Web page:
Arthur Patchett Martin

(18 February 1851 – 15 February 1902 / Woolwich, Kent, England)

The Cynic of the Woods


Come I from busy haunts of men,
With nature to commune,
Which you, it seems, observe, and then
Laugh out, like some buffoon.

You cease, and through the forest drear
I pace, with sense of awe;
When once again upon my ear
Breaks in your harsh guffaw.

I look aloft to yonder place,
Where placidly you sit,
And tell you to your very face,
I do not like your wit.

I’m in no mood for blatant jest,
I hate your mocking song,
My weary soul demands the rest
Denied to it so long.

Besides, there passes through my brain
The poet’s love of fame—
Why should not an Australian strain
Immortalize my name?

And so I pace the forest drear,
Filled with a sense of awe,
When louder still upon my ear
Breaks in your harsh guffaw.

Yet truly, Jackass, it may be,
My words are all unjust:
You laugh at what you hear and see,
And laugh because you must.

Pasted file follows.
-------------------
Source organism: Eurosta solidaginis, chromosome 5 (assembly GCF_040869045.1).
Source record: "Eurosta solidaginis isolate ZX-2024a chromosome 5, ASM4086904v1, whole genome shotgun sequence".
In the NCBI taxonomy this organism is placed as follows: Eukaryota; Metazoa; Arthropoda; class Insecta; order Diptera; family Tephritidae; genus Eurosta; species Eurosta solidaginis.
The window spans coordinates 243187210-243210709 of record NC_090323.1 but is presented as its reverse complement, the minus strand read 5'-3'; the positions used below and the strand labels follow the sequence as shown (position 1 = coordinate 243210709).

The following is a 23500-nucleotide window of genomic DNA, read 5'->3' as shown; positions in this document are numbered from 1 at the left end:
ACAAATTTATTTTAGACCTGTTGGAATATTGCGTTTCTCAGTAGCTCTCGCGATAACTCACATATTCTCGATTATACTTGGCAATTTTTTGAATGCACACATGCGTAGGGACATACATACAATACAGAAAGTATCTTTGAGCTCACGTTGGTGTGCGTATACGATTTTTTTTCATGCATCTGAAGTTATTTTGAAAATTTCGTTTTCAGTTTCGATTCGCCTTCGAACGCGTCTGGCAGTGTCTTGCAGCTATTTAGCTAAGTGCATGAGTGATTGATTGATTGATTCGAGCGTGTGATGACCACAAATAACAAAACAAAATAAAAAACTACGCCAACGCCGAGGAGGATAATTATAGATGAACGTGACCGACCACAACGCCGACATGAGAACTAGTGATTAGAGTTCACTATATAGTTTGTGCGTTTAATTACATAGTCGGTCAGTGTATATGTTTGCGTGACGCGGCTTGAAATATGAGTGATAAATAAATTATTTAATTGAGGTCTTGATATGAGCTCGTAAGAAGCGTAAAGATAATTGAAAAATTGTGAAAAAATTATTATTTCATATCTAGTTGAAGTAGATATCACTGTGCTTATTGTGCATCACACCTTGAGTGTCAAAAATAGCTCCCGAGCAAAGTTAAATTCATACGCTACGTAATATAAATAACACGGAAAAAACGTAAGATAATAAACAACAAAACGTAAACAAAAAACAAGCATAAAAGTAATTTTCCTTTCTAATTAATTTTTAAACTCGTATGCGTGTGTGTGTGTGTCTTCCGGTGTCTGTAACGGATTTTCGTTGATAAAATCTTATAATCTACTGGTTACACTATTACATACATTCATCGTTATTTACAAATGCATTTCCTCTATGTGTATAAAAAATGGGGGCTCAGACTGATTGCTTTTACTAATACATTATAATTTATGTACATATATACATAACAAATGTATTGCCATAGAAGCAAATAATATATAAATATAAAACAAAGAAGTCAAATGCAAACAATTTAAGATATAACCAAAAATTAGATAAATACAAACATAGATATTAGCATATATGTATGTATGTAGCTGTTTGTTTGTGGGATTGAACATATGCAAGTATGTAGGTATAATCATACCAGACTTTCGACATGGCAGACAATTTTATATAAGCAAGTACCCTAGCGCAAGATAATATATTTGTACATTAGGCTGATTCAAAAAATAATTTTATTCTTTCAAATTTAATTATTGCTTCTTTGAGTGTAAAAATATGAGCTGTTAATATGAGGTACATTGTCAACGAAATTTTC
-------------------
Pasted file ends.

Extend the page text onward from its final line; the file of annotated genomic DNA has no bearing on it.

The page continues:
You’ve seen Man civilized and rude,
Of varying race and creed,
The black-skinned savage almost nude,
The Englishman in tweed.

And here the lubra oft has strayed,
To rest beneath the boughs,
Where now, perchance, some fair-haired maid
May hear her lover’s vows;

While you from yonder lofty height
Have studied human ways,
And, with a satirist’s delight,
Dissected hidden traits.

Laugh on, laugh on! Your rapturous shout
Again on me intrudes;
But I have found your secret out,
O cynic of the woods!

Well! I confess, grim mocking elf,
Howe’er I rhapsodize,
That I am more in love with self
Than with the earth or skies.

So I will lay the epic by,
That I had just begun:
Why should I scribble? Let me lie
And bask here in the sun.

And let me own, were I endowed
With your fine humorous sense,
I, too, should laugh—ay, quite as loud,
At all Man’s vain pretence.

Submitted: Thursday, January 01, 2004

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